Leeds Conservatoire student with love for classical piano and boxing to appear on Sky Arts film
“He had these really unique black and white jazz shoes,” Melvin Besbrode says. “And swagger.”
Like Melvin, Ellis was from a working-class background. A rarity in the rarefied world of classical piano. The pair hit it off.
And so when an opportunity arose as part of Leeds 2023: Year of Culture for artists to pitch ideas for a short film in response to the question: What’s worth fighting for?, Ellis put in an application, supported by Melvin and creative agency Cause UK.
Those selected for the opportunity, announced by a partnership of organisations including Studio 12, Leeds Libraries and digital agency, The Space, would have their films featured on Sky Arts.
Not only was Ellis an incredible pianist studying at Leeds Conservatoire, he was a boxer who grew up on a council estate with a single parent.
Ellis says: “I don’t really look like a classical pianist. I certainly don’t talk like one or act like one.”
He explains: “My mum worked different jobs to make sure there was food on the table. We had to leave the oven door open to keep the kitchen warm and warm the house. I really grew up with nothing, although my mum always made us feel we had something.”
At primary school, he heard classical music for the first time as it played during assembly. “All I really knew of music was what mum played in the car – old school R&B and hip hop – so when I heard classical music, I thought what is this? It was one of the most beautiful sounds I’d ever heard. So, at that point I got into classical music and I fell in love with it.”
As he was from a low-income family, he was eligible for a free instrument lesson at his school and started learning piano at 11. “My mum that following Christmas saved and got a really basic keyboard from Argos.
"It was the first instrument I’d ever owned and I practised on that. I stuck with it and worked harder, all through high school. Then when I got my very first job at the local Co-op part-time, I could pay for private lessons.”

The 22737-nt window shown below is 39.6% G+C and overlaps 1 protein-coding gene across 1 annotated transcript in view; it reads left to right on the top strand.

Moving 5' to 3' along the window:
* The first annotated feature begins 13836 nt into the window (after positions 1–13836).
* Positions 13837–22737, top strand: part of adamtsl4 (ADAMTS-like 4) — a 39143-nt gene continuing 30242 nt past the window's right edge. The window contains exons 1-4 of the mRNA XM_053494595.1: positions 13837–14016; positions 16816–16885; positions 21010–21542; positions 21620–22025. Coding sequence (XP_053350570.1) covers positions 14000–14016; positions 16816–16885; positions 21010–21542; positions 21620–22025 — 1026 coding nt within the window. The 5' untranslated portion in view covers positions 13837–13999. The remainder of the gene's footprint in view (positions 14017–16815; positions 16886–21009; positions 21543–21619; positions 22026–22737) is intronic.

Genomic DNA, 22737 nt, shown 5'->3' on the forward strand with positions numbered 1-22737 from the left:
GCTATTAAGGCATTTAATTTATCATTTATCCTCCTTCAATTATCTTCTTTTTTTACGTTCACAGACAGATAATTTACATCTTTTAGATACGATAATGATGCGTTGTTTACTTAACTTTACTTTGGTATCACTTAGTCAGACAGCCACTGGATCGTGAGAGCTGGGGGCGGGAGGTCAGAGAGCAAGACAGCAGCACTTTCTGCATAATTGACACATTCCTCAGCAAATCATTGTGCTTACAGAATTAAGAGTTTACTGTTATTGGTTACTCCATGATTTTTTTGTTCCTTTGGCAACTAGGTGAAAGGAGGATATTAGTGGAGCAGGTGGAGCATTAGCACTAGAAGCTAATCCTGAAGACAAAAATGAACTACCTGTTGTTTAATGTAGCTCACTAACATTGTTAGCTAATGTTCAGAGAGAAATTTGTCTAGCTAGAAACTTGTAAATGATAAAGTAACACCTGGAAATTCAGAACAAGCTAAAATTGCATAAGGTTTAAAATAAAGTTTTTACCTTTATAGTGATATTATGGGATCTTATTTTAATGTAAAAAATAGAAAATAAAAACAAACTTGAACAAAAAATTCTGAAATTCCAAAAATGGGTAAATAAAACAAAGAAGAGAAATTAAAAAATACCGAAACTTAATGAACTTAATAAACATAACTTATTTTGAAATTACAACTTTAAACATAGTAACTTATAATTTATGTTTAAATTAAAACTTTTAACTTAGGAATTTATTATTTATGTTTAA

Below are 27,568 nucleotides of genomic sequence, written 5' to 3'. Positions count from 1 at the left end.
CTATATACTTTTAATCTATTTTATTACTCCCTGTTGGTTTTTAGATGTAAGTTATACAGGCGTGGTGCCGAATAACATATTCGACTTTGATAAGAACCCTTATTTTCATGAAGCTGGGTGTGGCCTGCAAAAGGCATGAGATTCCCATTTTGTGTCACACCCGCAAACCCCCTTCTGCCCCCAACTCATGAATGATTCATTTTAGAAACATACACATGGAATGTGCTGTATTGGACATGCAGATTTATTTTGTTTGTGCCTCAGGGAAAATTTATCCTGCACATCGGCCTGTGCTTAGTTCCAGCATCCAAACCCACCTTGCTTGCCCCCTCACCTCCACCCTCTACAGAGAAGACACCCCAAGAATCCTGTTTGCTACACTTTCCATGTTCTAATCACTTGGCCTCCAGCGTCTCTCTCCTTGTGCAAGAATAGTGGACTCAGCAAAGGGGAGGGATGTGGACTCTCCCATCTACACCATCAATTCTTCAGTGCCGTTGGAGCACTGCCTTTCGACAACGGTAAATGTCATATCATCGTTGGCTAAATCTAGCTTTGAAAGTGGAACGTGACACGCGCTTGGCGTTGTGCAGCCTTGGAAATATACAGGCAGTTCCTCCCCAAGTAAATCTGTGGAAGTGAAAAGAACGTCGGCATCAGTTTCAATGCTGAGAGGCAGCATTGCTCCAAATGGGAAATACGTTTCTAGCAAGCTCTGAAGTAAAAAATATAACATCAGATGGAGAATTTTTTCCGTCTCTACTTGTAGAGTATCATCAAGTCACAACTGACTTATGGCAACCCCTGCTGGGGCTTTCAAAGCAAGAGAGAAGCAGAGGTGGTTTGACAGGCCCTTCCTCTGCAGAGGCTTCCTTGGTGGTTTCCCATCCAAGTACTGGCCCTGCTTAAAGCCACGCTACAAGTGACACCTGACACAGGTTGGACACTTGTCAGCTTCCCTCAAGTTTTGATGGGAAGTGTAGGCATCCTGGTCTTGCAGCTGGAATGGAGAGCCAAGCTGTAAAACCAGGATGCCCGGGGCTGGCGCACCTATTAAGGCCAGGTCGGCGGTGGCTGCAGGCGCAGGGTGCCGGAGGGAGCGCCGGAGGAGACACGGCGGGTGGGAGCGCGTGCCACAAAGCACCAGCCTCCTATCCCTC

The music offered escape. “It was a very unique way of expression. It connected to part of my soul, it’s the only way to describe it. You listen to this music and go into your own world.
"I remember the minute I heard a Chopin ballad; I was like, this is what I want to do with myself, this is as good as it gets. I must have been 12.”
Meanwhile, his mates on the estate were getting into trouble. “I didn’t really have any friends on my council estate because most of them were doing illegal stuff. Classical music was this wonderful kind of distraction. It was more like an obsession when I discovered it.”
Then came the boxing. “I got jumped by this group of kids that beat the heck out of me. It made me so insecure – my pride was hurt – and I thought, damn, I don’t want to feel this scared. Boxing would instil confidence in myself. I just wanted to do it so I could know how to fight, and get to be tough.
"But as I started to get into it, I realised it’s not just learning to fight. I think if I never did it there’s a real high chance I would have got into trouble with the police at some point, but boxing grounded me.
"For me it really centres me. Boxing has done more for me in terms of getting me on a good path than anything else has.”
Cause UK, which specialises in supporting the arts, as well as curating their own cultural events, wanted to create a film that would showcase Ellis – as well as original music.
The agency had worked closely with the composer and conductor Ben Crick to relaunch the newly reformed Yorkshire Symphony Orchestra to support pandemic-hit northern musicians and felt Ben was the perfect fit to compose an original piece that Ellis could play for the film.
Born in Huddersfield, the son of a council worker and teacher, and the grandson of miners, if Ben were a stick of rock, he’d have the word ‘Yorkshire’ running through him. He is determined to make classical music accessible to all; one of his gigs was an orchestra playing a Mozart symphony outside Sainsbury’s in Leeds station.
The film ‘Working Classical Heroes’ won the commission from Sky Arts out of many of entries. The next stage was bringing in a director, a local filmmaker that Cause UK had worked with for many years - Katie Greenhalf.
Clair Challenor-Chadwick, director of Cause UK, says: “Katie just threw all her dedication, passion, and energy into it and worked incredibly hard on a very tight budget.
"She secured a director of photography she knew would add the wow-factor. Then after two very long days filming, she didn’t sleep for a week editing the whole thing together.”
Ellis is now in his third year at Leeds Conservatoire. The hope is that the film will give him exposure to a wider audience, and even inspire others who might not have thought it was for them to get into classical music – as listeners or musicians.
As Ellis says: “The piano is such a universe of complex emotions, you have 88 keys but there is not one spectrum of colour or emotion that cannot be represented. It’s a gift.”
Other films as part of the Leeds 2023 Future Perfect opportunity include: The Last Day – Gomolemo Nyakale; Moon Palace – East Leeds Project; and Push Through, Push Through – Isla Hurst.